|Publication number||US20100288725 A1|
|Application number||US 12/729,199|
|Publication date||Nov 18, 2010|
|Filing date||Mar 22, 2010|
|Priority date||Mar 25, 2009|
|Also published as||US8486282, WO2010111197A2, WO2010111197A3|
|Publication number||12729199, 729199, US 2010/0288725 A1, US 2010/288725 A1, US 20100288725 A1, US 20100288725A1, US 2010288725 A1, US 2010288725A1, US-A1-20100288725, US-A1-2010288725, US2010/0288725A1, US2010/288725A1, US20100288725 A1, US20100288725A1, US2010288725 A1, US2010288725A1|
|Inventors||Zhi-Wen Sun, Nitin Kumar, Guizhen Zhang, Minh Anh Nguyen, Nikhil Kalyankar|
|Original Assignee||Zhi-Wen Sun, Nitin Kumar, Guizhen Zhang, Minh Anh Nguyen, Nikhil Kalyankar|
|Export Citation||BiBTeX, EndNote, RefMan|
|Patent Citations (9), Referenced by (1), Classifications (21), Legal Events (1) |
|External Links: USPTO, USPTO Assignment, Espacenet|
Acid Chemistries and Methodologies for Texturing Transparent Conductive Oxide Materials
US 20100288725 A1
Surface texturing of the transparent conductive oxide (TCO) front contact of a thin film photovoltaic (TFPV) solar cell is needed to enhance the light-trapping capability of the TFPV solar cells and thus improving the solar cell efficiency. Embodiments of the current invention describe chemical formulations and methods for the wet etching of the TCO. The formulations and methods may be optimized to tune the surface texturing of the TCO as desired.
. A method, comprising:
providing a substrate comprising a transparent conductive oxide (TCO);
applying a texturing formulation to the substrate to texture the TCO, wherein the texturing formulation comprises a hydroxyl carboxylic acid having 1-3 hydroxyl groups.
2. The method of claim 1, further comprising depositing the TCO comprising zinc oxide on the substrate comprising float glass.
3. The method of claim 1, wherein applying the texturing formulation comprises applying the formulation at a temperature in an approximate range of 20° C.-70° C. and for a time in the range of 15 seconds to 10 minutes.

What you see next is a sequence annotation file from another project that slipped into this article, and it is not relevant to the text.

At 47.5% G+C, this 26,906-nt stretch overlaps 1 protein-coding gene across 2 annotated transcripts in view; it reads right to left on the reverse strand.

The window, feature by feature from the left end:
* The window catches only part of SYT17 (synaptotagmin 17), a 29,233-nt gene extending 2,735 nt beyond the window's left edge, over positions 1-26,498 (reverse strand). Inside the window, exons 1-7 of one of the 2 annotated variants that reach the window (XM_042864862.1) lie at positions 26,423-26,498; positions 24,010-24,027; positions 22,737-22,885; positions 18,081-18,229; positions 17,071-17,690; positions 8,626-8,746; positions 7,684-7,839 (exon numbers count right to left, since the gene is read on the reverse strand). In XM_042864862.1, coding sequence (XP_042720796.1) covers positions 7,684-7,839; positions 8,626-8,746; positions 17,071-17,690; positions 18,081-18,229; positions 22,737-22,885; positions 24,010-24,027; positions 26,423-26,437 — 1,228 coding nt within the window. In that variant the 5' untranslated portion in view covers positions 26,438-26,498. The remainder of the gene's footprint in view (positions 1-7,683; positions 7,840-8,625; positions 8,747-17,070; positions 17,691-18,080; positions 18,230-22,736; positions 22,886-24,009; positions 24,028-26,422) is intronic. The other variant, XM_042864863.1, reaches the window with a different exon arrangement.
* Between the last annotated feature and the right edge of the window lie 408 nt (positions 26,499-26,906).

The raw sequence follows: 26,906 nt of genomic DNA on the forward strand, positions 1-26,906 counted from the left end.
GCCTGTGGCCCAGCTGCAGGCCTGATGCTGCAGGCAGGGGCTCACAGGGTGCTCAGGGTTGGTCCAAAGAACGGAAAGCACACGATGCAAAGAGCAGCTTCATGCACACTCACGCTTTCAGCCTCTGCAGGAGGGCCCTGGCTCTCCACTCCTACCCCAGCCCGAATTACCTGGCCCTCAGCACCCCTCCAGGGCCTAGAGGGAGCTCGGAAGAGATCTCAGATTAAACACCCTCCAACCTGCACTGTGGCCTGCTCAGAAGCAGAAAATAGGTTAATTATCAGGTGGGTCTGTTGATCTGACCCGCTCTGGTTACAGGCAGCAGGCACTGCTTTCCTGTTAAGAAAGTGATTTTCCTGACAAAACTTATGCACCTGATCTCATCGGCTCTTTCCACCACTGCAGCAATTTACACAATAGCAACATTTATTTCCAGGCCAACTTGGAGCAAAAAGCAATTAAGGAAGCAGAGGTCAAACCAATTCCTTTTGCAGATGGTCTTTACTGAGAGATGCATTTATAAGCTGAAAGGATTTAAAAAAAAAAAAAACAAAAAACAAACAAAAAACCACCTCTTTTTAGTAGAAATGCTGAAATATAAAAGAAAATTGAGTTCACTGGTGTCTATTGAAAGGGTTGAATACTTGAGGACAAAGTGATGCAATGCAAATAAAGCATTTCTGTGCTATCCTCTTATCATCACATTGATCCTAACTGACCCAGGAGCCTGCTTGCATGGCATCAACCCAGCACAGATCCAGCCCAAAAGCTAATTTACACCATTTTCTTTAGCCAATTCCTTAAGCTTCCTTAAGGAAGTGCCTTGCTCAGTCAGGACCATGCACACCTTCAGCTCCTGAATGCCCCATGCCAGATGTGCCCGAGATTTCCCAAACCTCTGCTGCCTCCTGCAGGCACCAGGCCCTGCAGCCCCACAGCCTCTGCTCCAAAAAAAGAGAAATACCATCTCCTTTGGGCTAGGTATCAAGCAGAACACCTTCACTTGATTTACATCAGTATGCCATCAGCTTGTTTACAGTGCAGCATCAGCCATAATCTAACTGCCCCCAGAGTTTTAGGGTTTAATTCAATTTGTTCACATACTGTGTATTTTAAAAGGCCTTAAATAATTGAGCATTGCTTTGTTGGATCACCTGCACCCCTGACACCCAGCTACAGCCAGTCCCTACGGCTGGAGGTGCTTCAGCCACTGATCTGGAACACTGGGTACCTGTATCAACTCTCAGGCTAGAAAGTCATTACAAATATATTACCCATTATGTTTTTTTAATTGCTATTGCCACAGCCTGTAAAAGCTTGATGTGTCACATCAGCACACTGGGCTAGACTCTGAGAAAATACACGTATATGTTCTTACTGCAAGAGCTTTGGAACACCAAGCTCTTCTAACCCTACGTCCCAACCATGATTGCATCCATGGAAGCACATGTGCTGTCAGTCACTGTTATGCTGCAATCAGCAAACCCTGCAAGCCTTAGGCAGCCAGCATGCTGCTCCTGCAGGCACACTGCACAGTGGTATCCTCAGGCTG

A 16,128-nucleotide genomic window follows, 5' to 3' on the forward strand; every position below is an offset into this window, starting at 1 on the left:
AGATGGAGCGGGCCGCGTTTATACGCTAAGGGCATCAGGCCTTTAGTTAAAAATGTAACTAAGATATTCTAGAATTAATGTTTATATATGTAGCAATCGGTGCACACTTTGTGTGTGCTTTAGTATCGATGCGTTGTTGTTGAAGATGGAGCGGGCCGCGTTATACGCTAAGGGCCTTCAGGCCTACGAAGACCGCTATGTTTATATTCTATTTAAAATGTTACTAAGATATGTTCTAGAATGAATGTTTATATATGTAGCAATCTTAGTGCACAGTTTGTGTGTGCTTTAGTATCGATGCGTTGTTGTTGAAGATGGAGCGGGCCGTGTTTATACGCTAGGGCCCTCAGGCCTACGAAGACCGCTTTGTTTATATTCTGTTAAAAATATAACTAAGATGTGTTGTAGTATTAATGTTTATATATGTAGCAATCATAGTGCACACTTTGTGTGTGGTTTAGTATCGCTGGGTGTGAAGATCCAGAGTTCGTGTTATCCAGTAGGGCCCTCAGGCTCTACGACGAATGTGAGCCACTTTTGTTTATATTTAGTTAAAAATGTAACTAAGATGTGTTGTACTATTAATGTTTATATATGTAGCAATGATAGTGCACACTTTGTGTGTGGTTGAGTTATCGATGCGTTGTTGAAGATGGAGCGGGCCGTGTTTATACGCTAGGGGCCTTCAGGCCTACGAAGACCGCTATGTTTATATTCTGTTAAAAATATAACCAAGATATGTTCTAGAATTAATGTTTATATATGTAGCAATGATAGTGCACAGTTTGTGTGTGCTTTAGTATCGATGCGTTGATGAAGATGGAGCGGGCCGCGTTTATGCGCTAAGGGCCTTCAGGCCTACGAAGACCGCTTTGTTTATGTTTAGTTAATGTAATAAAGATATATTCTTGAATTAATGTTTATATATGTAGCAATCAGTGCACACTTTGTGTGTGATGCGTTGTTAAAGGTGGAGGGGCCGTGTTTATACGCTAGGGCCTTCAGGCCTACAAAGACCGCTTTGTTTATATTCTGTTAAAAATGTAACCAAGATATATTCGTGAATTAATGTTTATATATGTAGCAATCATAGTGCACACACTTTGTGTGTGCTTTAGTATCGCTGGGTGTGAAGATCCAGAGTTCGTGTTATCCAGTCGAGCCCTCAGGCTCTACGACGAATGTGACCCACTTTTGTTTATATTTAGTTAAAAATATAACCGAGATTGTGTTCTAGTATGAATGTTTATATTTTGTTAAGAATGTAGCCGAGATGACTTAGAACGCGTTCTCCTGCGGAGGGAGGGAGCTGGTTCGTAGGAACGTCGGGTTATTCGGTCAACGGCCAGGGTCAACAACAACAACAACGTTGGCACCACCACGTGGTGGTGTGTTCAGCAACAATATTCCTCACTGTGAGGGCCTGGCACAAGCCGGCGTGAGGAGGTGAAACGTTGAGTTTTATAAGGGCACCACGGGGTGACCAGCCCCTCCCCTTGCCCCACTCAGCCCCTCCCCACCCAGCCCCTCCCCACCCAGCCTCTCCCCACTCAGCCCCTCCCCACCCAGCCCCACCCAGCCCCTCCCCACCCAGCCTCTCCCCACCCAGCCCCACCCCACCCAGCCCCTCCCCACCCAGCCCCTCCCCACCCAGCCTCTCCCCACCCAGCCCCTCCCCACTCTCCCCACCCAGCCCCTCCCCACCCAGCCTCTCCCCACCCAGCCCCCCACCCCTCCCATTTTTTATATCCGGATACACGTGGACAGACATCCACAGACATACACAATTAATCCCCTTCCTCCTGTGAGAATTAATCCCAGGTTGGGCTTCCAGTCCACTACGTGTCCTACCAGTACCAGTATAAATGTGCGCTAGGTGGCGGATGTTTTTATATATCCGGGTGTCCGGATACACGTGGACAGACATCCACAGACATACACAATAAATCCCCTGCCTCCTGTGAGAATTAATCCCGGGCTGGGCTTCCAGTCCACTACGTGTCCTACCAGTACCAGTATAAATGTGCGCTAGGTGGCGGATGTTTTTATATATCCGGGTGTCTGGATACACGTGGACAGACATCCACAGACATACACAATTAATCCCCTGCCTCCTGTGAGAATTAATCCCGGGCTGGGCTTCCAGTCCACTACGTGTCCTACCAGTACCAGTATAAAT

4. The method of claim 1, further comprising a passivation surface-modifier pre-treatment.
5. The method of claim 1, further comprising applying a second texturing formulation comprising a mixture of a strong acid selected from the group consisting of HCl, H2SO4, and phosphoric acid and a carboxylic acid.
6. The method of claim 1, further comprising a post texture etch wet cleaning using an alkaline solution.
. A TCO texturing formulation, comprising:
an aqueous solution; and
a hydroxyl carboxylic acid having 1-3 hydroxyl groups.
8. The formulation of claim 7, wherein the hydroxyl carboxylic acid comprises glycolic acid.
9. The formulation of claim 7, wherein the hydroxyl carboxylic acid comprises citric acid having a concentration in an approximate range of 10 mM-1.0 M.
10. The formulation of claim 7, wherein the hydroxyl carboxylic acid is selected from the group consisting of lactic acid, malonic acid, succinic acid, adipic acid, malic acid, or tartaric acid.
11. The formulation of claim 7, further comprising a strong etch acid selected from the group consisting of HCl, H2SO4, and phosphoric acid.
12. The formulation of claim 7, further comprising a silane surfactant.
FIELD OF THE INVENTION